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Posts tagged "research"

The Dangers of Doing Psychological Research with an Agenda

People (including Ed) have been saying that Twenge over-states the true effect sizes of her studies. It’s nice that someone in the media has finally taken note.

(via Seeing Narcissists Everywhere -

One of the top ten is markedly different from the others…

Reasons not to stretch

The evidence against stretching before exercise continues to mount.

(via Reasons Not to Stretch -

We’ve done it! The big Hawaii 5-0 (feel free to hum the theme song, gramps)!

But its not all laughter and high-fives… The guys tackle the fairly serious topic of academic honesty. And of course we’ve got some wonderful smart suggestions which you will find hyperlinked below, for your convenience.

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Scientific fraud is more common than most people think. It’s time to take some measures to counteract it. This piece may be a bit too “academic” for some of our readers, but it certainly affects all of us.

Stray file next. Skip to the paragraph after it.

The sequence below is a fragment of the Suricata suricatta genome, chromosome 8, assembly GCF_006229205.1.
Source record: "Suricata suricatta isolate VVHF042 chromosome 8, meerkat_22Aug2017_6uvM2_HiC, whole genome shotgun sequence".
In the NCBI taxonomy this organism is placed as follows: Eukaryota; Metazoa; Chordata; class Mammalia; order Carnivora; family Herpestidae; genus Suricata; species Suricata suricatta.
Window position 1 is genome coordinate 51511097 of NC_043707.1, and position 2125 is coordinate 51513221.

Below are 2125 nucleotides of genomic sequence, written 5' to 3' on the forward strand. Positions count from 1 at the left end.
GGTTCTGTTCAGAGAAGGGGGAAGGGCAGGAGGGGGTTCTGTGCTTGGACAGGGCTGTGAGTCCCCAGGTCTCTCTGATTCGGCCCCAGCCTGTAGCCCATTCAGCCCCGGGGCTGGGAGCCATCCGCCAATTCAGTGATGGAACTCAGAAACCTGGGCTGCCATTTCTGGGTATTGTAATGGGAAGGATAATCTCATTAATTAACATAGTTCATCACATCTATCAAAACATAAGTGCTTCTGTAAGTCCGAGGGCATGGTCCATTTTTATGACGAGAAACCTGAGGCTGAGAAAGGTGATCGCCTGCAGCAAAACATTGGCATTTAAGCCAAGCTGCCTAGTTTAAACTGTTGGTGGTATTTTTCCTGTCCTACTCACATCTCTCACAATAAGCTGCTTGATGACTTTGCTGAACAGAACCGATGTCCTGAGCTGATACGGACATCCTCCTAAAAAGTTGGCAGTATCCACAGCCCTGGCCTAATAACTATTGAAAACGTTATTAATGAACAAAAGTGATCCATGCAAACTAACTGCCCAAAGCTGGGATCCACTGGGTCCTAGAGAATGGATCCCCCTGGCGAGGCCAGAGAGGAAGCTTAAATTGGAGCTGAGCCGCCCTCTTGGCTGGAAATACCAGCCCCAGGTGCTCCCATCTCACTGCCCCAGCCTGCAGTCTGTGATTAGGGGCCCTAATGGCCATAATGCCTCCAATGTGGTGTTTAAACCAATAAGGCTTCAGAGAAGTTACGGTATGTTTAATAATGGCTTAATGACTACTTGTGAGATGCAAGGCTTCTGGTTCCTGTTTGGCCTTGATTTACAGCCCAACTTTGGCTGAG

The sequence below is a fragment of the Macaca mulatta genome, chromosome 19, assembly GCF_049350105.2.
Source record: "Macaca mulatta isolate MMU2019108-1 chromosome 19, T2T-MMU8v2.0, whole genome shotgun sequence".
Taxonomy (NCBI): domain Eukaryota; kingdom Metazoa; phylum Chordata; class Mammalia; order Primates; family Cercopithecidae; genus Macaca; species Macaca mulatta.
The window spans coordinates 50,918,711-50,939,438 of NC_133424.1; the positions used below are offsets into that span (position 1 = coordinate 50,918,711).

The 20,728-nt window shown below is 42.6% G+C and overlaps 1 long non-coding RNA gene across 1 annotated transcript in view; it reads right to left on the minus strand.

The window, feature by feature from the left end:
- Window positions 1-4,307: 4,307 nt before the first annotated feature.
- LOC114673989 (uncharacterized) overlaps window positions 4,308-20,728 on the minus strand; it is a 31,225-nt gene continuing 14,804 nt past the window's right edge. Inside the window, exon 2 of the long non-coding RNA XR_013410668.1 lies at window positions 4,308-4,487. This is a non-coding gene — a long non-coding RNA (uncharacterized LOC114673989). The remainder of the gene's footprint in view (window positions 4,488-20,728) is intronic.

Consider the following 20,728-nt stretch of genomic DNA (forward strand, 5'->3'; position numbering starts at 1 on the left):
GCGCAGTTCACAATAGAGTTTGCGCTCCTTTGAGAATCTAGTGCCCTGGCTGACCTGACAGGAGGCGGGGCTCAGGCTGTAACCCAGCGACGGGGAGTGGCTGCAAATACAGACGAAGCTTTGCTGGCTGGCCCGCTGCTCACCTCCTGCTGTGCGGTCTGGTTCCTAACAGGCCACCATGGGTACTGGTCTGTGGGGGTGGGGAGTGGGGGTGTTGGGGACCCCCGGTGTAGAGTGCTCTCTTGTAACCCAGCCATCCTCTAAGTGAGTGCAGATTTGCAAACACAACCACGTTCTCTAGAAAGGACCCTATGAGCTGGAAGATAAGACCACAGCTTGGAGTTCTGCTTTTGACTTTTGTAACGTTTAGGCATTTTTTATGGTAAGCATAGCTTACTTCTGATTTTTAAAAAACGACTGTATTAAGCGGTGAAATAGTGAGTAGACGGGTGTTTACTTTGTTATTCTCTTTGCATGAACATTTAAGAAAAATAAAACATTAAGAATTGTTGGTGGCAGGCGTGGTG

A life saving discovery would allow patients to live even without the use of their lungs or other respiratory problems. Its also got us buzzing about other potential uses: equipment free scuba diving? “Super blood doping”? An end to warnings on plastic bags?

What would you do if you didn’t have to breath?

For non-physicists, the importance of finding the Higgs belongs to the realm of understanding rather than utility. It adds to the sum of human knowledge—but it may never change lives as DNA or relativity have. Within 40 years, Einstein’s theories paved the way for the Manhattan Project and the scourge of nuclear weapons. The deciphering of DNA has led directly to many of the benefits of modern medicine and agriculture. The last really useful subatomic particle to be discovered, though, was the neutron in 1932. Particles found subsequently are too hard to make, and too short-lived to be useful.